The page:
Lights, Camera, Whitey Bulger?
The Martha's Vineyard Film Festival's annual winter event begins March 13 with showings through March 16.
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Screen Gems

Author Robert Putnam in his book Bowling Alone, published in 2000, examined trends in American society and concluded that the country was growing apart due to lack of community involvement. His thesis pointed to a disengaged populace that was more isolated and therefore less likely to be empathetic. The traditional outlets for bringing a community together were no longer thriving, he said, from bowling leagues to PTA meetings, and as a result the country as a whole was suffering. 

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No Need to Run Away for Cinema Circus
Simone McCarthy

The common room of the Chilmark School rustled with popcorn bags and whispers on Friday afternoon as the entire school, kindergarten through fifth grades, prepared to become the audience for their own animated films. The projector screen lit up and animated puppets hula-hooped, built forts, played four square, shared snacks and engaged in lively dialogue about conflict, compromise and cooperation.

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Martha's Vineyard Film Festival Screens a Community of Stories
Ivy Ashe

Next weekend, moviegoers will gather at the Chilmark Community Center for the 13th Annual Martha’s Vineyard Film Festival. They will sit on bales of straw in the Hay Café and eat chef Chris Fischer’s home-cooked meals. But mostly, they will seat themselves in the cozy main room of the Chilmark Community Center, ready to get lost in the onscreen worlds of the 14 films in this year’s lineup.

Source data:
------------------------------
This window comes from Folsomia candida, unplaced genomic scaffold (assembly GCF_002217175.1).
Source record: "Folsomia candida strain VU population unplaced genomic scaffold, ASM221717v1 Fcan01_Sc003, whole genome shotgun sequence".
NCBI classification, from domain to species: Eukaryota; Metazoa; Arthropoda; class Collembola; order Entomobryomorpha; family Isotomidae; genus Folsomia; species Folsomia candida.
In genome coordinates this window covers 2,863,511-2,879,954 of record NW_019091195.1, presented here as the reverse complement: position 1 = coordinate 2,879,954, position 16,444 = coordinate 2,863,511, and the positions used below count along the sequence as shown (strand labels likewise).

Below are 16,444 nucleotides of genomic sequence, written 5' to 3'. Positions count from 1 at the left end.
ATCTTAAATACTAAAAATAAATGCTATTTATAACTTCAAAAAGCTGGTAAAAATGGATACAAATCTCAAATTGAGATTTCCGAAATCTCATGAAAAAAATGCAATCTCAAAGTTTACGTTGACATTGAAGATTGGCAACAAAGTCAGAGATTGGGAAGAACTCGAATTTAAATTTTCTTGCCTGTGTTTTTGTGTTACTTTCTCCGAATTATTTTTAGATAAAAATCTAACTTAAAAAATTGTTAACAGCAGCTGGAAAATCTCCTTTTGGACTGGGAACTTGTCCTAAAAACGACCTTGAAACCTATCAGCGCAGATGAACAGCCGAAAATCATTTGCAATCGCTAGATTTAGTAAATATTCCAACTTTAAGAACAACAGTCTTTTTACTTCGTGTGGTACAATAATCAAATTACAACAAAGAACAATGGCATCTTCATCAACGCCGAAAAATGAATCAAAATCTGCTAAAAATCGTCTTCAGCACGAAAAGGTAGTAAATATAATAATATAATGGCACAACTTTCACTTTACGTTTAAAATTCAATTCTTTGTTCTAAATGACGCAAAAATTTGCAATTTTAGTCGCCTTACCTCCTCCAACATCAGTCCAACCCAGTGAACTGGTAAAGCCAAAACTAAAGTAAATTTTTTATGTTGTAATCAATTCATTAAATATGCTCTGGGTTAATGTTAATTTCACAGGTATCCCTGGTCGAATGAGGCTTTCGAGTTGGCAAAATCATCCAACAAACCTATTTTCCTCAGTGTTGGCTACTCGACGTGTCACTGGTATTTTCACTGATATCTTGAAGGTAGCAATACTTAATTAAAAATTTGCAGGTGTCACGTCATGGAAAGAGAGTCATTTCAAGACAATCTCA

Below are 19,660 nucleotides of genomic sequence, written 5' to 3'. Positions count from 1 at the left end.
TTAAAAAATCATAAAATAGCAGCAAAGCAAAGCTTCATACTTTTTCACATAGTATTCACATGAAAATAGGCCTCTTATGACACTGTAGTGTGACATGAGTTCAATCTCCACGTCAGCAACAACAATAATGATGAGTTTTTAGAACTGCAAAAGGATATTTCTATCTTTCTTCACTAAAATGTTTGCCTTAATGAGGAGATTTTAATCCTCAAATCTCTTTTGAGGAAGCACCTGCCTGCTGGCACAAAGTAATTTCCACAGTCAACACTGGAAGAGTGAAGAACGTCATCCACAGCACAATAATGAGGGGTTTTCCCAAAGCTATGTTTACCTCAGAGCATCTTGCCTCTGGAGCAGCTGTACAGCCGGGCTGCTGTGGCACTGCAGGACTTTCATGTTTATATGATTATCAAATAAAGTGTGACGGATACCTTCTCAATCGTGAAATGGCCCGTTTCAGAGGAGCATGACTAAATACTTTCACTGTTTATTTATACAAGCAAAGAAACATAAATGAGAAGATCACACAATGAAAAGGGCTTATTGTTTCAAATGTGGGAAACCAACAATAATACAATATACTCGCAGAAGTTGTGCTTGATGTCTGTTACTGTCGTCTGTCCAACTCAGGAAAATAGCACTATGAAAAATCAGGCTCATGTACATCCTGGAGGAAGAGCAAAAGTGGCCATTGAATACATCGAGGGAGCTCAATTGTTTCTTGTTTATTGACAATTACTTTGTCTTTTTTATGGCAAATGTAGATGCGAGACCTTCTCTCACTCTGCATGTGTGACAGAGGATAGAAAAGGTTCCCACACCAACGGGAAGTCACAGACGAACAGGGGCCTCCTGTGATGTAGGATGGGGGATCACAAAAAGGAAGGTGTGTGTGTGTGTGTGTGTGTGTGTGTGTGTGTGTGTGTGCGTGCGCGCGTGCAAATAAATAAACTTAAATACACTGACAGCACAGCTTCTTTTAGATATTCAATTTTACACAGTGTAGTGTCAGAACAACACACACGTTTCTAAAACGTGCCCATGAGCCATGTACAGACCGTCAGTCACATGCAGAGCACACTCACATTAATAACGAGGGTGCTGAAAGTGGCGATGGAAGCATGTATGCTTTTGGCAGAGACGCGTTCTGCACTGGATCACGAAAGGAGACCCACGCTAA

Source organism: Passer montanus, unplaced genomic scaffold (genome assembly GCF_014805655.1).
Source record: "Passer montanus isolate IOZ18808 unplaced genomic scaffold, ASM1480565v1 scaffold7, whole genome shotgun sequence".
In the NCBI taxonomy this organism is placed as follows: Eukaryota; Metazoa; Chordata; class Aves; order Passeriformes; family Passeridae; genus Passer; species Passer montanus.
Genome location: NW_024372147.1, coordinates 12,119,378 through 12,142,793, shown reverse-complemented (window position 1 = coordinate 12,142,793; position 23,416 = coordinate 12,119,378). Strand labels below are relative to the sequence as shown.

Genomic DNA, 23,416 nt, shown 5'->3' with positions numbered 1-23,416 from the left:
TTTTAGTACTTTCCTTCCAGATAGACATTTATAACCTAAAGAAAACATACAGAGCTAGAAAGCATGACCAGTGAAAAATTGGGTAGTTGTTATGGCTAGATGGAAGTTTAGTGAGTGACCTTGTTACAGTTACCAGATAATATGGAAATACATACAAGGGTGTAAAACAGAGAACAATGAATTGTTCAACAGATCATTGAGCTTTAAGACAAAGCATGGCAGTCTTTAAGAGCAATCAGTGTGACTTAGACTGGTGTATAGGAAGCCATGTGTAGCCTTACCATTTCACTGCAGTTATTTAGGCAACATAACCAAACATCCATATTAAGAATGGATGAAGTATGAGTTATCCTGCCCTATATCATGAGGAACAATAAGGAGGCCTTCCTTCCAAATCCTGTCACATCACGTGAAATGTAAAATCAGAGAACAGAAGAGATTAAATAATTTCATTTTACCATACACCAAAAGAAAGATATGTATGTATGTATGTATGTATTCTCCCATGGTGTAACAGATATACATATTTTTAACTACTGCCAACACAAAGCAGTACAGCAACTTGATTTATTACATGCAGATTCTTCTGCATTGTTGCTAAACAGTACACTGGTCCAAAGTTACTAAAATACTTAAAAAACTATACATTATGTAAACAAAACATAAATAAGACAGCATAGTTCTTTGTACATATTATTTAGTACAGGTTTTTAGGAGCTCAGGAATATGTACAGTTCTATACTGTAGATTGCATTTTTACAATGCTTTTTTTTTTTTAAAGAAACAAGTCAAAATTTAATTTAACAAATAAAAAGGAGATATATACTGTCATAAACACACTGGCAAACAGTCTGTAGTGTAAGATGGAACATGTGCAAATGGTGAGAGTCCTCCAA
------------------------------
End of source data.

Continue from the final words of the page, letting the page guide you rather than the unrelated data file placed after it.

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Success Brings Growing Pains for Independent Film Festival
Max Hart

Amid the stacks of DVDs and under the piles of papers, press photos and programs, the sixth annual Martha's Vineyard Independent Film Festival is coming together.

Slowly.

"This is the crunch time, for sure," festival founder and director Thomas Bena says one afternoon last week from the festival headquarters in North Tisbury. "We still have a lot to do."

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Reeling: Summer Film Festival Lures All
Megan Dooley

Call them critics-in-training. Children go behind the camera, videotaping kids' reactions to films.

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Festival Finds Itself Sitting Pretty on Chilmark Sofas at Ten Years
Megan Dooley

It took the Martha’s Vineyard Film Festival about three years to get into the casual character it has enjoyed for the past seven. In the first year, a black and white printout distributed the day before the Grange Hall screenings announced a one-day program consisting of a collection of shorts, a few features and some ethnic food. The next year, a move to the Katharine Cornell Theatre in Vineyard Haven eliminated the food; eating wasn’t allowed at the site, so the festival moved again.

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Island Cineastes Start New Season

Island Cineastes Start New Season

Richard Paradise was named 2009’s best regional film festival director at last month’s International Film Festival Summit in Las Vegas. In an Oscar-speech moment with the Gazette, he shared his glory with Island filmgoers: “The success of the festival, the regional coverage, the volunteership, and the exploration of other cultures ... the Vineyard audience contributes.”

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Summer Film Festivals Are Blockbusters of Talent, Never Mind the Bottom Line
Nina Tarnawsky

Did the Green Lantern, last week’s supposed Hollywood blockbuster, fail to light up your life? Don’t despair, there are others here on the Island who also hunger for something more fulfilling on screen. Indeed, the Vineyard in summer is a movie lover’s paradise with numerous festivals bringing narratives and documentaries from around the world just a stone’s throw from your front porch.

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Intimate Insight Into Islanders’ Boat-Building Launches Festival
Mark Alan Lovewell

The story of the building of the schooner Charlotte is a true Vineyard tale. Tonight at 7 p.m. the Martha’s Vineyard Film Festival will open the weekend’s festivities with a documentary about the building of this wooden boat.

The film is called Charlotte. But the title feels too narrow for it is far more than a story about one big sailboat or one beloved boatyard. It is the story of a people and a community with a love of the sea.

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